What needs to be considered when entering or exiting an international market?
There has been a shift toward globalisation in retail over recent years, driven by larger retailers such as Carrefour and Walmart. But there have also been a number of high-profile failures, including Tesco’s likely withdrawal from the US and Best Buy’s retreat from the UK.
These failures offer many lessons for retailers mulling an international expansion, says AlixPartners managing director Sanjay Bailur. He adds: “The size of a country’s retail market and its potential is not a proxy for market attractiveness or the likelihood of success.”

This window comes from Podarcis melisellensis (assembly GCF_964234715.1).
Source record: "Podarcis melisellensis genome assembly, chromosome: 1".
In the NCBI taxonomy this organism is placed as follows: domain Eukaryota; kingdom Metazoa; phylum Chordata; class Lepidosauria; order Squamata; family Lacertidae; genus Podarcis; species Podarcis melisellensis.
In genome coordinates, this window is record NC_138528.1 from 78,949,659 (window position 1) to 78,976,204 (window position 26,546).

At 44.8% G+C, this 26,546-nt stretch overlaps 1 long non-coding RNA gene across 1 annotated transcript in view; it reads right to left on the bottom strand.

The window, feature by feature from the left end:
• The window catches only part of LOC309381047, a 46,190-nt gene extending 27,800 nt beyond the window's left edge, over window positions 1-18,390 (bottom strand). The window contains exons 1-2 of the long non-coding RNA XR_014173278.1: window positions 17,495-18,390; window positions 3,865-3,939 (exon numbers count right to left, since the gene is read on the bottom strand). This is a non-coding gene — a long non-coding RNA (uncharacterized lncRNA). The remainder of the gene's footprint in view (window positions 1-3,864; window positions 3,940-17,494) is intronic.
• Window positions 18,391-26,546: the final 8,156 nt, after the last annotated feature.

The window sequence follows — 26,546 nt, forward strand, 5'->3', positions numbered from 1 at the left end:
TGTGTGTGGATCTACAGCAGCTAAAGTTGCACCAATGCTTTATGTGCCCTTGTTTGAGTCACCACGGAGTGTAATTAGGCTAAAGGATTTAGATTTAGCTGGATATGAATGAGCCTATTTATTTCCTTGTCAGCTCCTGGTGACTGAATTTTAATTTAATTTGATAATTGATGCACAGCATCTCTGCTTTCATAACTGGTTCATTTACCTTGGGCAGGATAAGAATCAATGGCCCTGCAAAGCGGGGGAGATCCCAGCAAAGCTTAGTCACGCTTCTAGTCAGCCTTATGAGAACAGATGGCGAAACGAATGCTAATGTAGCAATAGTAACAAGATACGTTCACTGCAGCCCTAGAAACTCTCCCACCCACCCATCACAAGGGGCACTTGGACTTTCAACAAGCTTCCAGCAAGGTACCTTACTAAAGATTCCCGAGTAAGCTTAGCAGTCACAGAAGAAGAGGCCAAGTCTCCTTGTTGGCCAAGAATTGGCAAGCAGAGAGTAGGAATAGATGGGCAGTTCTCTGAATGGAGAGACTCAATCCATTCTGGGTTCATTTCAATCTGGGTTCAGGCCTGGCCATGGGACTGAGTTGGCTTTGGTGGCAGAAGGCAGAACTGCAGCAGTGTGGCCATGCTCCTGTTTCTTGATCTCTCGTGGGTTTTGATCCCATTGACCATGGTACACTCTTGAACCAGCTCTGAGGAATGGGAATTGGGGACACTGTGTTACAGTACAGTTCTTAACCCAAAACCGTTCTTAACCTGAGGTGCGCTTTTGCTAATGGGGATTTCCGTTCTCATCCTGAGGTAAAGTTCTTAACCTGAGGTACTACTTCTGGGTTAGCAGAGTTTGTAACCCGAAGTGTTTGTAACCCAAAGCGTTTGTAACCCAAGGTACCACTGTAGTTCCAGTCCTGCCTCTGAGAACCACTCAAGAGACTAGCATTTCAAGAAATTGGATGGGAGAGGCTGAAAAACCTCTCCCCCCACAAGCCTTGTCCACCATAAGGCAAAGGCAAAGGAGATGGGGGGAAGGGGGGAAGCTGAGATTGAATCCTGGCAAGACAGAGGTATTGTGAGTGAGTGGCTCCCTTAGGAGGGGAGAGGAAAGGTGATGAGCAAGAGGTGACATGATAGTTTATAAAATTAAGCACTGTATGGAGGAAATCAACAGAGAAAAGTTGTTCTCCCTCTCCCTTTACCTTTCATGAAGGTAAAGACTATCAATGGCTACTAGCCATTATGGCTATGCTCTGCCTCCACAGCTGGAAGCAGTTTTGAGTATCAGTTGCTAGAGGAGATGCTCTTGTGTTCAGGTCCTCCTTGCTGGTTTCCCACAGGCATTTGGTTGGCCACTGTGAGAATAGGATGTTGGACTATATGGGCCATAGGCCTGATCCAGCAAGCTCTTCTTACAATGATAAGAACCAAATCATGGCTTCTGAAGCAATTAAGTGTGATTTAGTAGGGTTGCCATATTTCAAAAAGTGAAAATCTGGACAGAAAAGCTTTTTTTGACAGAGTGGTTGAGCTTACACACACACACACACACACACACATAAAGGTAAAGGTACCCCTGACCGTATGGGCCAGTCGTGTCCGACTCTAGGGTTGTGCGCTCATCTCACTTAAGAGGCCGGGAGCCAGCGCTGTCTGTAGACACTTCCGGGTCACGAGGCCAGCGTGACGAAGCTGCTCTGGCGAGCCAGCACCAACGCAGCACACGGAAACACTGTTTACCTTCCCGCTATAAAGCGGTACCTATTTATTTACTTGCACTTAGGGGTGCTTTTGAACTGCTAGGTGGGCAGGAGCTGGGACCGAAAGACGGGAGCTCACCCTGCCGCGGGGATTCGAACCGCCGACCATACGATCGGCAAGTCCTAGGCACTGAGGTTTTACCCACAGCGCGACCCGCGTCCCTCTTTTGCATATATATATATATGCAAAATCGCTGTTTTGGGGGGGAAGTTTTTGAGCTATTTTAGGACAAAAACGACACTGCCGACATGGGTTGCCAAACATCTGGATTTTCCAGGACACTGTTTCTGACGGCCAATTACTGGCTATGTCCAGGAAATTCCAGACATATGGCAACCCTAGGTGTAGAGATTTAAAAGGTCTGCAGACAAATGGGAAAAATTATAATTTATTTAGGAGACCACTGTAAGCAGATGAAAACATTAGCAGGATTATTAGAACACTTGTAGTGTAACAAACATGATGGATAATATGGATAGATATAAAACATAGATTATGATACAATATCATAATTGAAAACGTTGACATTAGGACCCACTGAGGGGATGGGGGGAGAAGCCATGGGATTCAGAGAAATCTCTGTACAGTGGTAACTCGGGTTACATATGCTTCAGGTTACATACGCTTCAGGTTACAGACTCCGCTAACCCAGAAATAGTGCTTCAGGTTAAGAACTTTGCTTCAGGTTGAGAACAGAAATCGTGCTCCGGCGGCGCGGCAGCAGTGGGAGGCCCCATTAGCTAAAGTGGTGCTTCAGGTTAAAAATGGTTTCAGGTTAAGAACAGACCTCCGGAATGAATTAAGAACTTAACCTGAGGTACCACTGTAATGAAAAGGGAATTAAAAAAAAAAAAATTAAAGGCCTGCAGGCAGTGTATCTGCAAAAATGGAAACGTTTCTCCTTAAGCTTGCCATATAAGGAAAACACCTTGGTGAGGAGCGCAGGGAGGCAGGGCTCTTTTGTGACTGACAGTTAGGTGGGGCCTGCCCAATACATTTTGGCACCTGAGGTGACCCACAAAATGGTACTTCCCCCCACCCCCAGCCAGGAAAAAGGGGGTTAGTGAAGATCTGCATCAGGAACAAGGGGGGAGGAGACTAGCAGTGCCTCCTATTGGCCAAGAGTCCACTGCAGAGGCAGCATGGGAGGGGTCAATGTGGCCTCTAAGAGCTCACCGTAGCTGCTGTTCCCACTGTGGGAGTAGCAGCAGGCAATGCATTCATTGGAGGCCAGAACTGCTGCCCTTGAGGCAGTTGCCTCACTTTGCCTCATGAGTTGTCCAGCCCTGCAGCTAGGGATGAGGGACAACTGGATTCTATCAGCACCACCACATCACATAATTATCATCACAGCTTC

Bailur says it is critical to establish a clear competitive advantage at the outset, whether that is a differentiated value proposition tailored to local customer needs, or through a clearly articulated product assortment that transcends boundaries. He says: “A lean and agile supply chain will also help to reduce costs while helping retailers to be responsive to local trends.”
The classic route is to buy an established local player, such as Walmart’s Asda acquisition, but other options include a joint venture with an established local operator, or finding a franchise partner, which is how Marks & Spencer has gone into Russia and Waitrose into Dubai.
Withdrawing from international markets if a venture proves unsuccessful can be very challenging, particularly when it comes to reducing headcount. Bailur says: “This is particularly true in Europe, which is essentially made up of individual countries with their own HR legislative framework.”
But, he adds, every country will have different processes and those will also depend on the extent of a restructure.